Black, M.: Explaining optical flow events with parameterized spatio-temporal models. In: Proceedings of the IEEE International Conference on Computer Vision and Pattern Recognition, pp. 326–332 (1999)Google Scholar
  19. 19.
    Helbing D., Molnar P.: Social force model for pedestrian dynamics. Phys. Rev. E 51, 4282 (1995)CrossRefGoogle Scholar
  20. 20.
    Blei D., Ng A., Jordan M.: Latent Dirichlet allocation. J. Mach. Learn. Res. 3, 993–1022 (2003)MATHGoogle Scholar
  21. 21.
    Burrus C.S., Gopinath R.A., Guo H.: Introduction to wavelets and wavelet transforms, pp. 7458. Prentice-Hall, Englewood Cliffs (1998)Google Scholar
  22. 22.
    Cohen A., Daubechies I., Feauveau J.-C.: Biorthogonal bases of compactly supported wavelets. Commun. Pure Appl. Math. 45(5), 485–560 (1992)MathSciNetMATHCrossRefGoogle Scholar
  23. 23.
    Jolliffe I.T.: Principal Component Analysis. Springer, New York (1986)Google Scholar
  24. 24.
    Fei-Fei, L., Fergus, R., Torralba, A.: Recognizing and learning object categories. Tutorial at ICCV (2005)Google Scholar
  25. 25.
    Dempster A.P., Laird N.M., Rubin D.R.: Maximum likelihood from incomplete date via the EM algorithm. J. R. Stat. Soc. Ser. B 39(1), 1–38 (1977)MathSciNetMATHGoogle Scholar
  26. 26.
    Bishop, C.M.: Pattern Recognition and Machine Learning. pp. 76–78. Springer, New York (2006)Google Scholar
  27. 27.
    Andrade, E., Fisher, R.: Hidden Markov models for optical flow analysis in crowds. In: Proceedings of the 18th International Conference on Pattern Recognition (ICPR06), vol. 01, pp. 460C463. IEEE Computer Society Washington (2006)Google Scholar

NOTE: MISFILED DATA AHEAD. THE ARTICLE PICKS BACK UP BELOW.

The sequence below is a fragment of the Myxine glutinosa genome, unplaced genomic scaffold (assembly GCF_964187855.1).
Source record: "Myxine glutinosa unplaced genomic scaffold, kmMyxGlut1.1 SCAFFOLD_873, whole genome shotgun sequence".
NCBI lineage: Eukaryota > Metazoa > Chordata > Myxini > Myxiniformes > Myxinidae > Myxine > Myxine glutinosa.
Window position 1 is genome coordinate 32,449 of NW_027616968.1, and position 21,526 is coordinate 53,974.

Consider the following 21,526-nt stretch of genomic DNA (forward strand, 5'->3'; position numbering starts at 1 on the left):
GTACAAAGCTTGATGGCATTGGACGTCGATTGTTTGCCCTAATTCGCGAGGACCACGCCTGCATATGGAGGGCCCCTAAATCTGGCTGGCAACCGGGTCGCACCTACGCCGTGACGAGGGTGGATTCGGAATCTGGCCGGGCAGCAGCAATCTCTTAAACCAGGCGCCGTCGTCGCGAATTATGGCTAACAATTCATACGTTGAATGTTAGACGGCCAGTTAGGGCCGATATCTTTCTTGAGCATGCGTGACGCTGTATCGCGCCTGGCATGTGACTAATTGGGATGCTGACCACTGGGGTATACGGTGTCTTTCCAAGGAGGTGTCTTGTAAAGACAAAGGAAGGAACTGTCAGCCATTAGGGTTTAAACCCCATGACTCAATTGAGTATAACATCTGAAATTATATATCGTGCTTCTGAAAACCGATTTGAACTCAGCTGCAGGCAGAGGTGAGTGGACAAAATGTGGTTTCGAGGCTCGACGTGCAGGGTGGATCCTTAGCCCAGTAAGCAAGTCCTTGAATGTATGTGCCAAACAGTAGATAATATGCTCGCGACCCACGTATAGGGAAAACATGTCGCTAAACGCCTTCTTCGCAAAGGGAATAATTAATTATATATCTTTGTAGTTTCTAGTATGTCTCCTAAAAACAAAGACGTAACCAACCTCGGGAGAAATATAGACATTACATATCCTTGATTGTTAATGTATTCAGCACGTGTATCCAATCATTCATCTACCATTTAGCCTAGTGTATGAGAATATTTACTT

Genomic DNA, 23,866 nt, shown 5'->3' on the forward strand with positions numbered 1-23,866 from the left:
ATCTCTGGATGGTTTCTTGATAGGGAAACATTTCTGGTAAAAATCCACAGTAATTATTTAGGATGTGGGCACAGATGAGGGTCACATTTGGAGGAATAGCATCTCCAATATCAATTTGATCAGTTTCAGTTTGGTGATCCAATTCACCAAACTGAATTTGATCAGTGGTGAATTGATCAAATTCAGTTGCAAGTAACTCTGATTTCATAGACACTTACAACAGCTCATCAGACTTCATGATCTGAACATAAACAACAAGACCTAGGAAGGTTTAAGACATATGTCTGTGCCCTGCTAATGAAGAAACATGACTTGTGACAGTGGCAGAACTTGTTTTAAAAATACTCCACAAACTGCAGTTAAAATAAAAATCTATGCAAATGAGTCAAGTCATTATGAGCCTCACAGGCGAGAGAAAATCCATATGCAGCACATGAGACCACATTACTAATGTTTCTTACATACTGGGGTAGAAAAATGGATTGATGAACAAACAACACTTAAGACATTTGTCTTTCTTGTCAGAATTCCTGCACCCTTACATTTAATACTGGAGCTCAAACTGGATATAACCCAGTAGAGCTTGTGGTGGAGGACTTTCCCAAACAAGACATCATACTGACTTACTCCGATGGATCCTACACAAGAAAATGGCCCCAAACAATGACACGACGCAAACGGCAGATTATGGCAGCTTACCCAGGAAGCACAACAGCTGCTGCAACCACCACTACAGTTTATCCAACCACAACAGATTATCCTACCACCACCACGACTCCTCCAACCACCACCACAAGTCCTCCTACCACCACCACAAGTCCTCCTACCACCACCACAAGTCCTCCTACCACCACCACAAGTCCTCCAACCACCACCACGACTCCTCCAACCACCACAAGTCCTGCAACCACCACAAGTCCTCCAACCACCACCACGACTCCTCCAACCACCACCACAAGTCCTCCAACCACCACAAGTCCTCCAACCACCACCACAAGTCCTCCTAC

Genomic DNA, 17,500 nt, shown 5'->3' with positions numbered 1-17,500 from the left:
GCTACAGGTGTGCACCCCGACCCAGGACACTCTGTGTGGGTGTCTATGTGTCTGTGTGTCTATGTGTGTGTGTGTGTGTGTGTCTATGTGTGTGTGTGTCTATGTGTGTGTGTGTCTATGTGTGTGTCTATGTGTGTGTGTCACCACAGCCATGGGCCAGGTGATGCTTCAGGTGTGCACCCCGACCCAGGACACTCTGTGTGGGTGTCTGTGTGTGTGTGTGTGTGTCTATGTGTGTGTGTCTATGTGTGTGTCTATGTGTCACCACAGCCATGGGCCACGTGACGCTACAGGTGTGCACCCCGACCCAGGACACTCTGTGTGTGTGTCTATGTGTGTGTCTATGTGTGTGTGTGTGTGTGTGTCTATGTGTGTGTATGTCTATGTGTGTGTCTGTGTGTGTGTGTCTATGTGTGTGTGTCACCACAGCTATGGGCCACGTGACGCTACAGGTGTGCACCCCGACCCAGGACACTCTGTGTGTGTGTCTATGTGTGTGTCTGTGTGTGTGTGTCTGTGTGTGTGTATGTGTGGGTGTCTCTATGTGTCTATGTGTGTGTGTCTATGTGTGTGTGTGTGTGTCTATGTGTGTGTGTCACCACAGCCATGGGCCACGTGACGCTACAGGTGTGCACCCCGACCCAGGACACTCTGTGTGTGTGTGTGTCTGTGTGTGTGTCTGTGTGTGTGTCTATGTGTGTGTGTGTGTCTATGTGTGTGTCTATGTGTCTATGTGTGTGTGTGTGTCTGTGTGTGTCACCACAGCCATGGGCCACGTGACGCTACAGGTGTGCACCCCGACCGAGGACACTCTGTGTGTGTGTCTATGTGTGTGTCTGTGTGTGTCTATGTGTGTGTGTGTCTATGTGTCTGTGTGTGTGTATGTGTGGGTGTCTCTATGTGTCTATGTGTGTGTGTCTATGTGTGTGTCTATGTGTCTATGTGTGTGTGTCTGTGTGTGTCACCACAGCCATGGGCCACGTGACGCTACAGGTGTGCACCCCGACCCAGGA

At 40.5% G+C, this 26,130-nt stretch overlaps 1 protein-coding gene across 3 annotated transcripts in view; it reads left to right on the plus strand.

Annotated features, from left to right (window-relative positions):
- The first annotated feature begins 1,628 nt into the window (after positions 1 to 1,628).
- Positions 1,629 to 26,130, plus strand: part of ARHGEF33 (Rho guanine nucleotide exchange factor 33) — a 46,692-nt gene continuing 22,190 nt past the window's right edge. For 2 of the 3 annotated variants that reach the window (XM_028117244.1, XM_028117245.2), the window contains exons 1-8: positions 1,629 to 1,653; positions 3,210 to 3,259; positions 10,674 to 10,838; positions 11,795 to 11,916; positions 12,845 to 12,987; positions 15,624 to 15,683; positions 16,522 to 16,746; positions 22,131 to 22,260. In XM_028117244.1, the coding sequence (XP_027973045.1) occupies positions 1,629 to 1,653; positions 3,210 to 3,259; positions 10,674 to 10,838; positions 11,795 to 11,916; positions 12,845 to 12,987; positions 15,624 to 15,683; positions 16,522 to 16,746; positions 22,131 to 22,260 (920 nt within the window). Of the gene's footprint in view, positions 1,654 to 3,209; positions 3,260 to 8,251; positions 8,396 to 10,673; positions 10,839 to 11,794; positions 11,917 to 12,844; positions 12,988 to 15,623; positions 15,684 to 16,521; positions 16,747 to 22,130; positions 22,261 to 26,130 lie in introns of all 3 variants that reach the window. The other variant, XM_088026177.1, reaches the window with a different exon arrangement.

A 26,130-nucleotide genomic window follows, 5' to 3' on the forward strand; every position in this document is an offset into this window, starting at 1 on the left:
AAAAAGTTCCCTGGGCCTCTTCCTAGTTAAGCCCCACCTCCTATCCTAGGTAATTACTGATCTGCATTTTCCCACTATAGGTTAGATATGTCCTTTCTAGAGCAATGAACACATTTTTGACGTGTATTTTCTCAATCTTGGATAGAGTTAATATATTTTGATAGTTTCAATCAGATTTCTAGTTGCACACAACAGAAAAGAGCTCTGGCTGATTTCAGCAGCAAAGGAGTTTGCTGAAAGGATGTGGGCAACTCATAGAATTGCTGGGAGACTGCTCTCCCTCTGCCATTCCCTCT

28. 28.
    Rabiner, L.R.: A tutorial on hidden Markov models and selected applications in speech recognition. In: Proceedings of IEEE, vol. 77, no. 2, pp. 257–285 (1989)Google Scholar
  29. 29.
    Gui L., Thiran J.P., Paragios N.: Cooperative object segmentation and behavior inference in image sequences. Int. J. Comput. Vis. 84(2), 146–162 (2009)CrossRefGoogle Scholar
  30. 30.
    Unusual crowd activity dataset of University of Minnesota. Available from http://mha.cs.umn.edu/movies/crowdactivity-all.avi

Copyright information

© Springer-Verlag 2011

Authors and Affiliations

  • Bo Wang
    • 1
    • 2
  • Mao Ye
    • 1
    • 2
  • Xue Li
    • 3
  • Fengjuan Zhao
    • 1
    • 2
  • Jian Ding
    • 1
    • 2
  1. 1.School of Computer Science and EngineeringUniversity of Electronic Science and Technology of ChinaChengduPeople’s Republic of China
  2. 2.State Key Laboratory for Novel Software TechnologyNanjing UniversityNanjingPeople’s Republic of China
  3. 3.School of Information Technology and Electronic EngineeringThe University of QueenslandBrisbaneAustralia

Personalised recommendations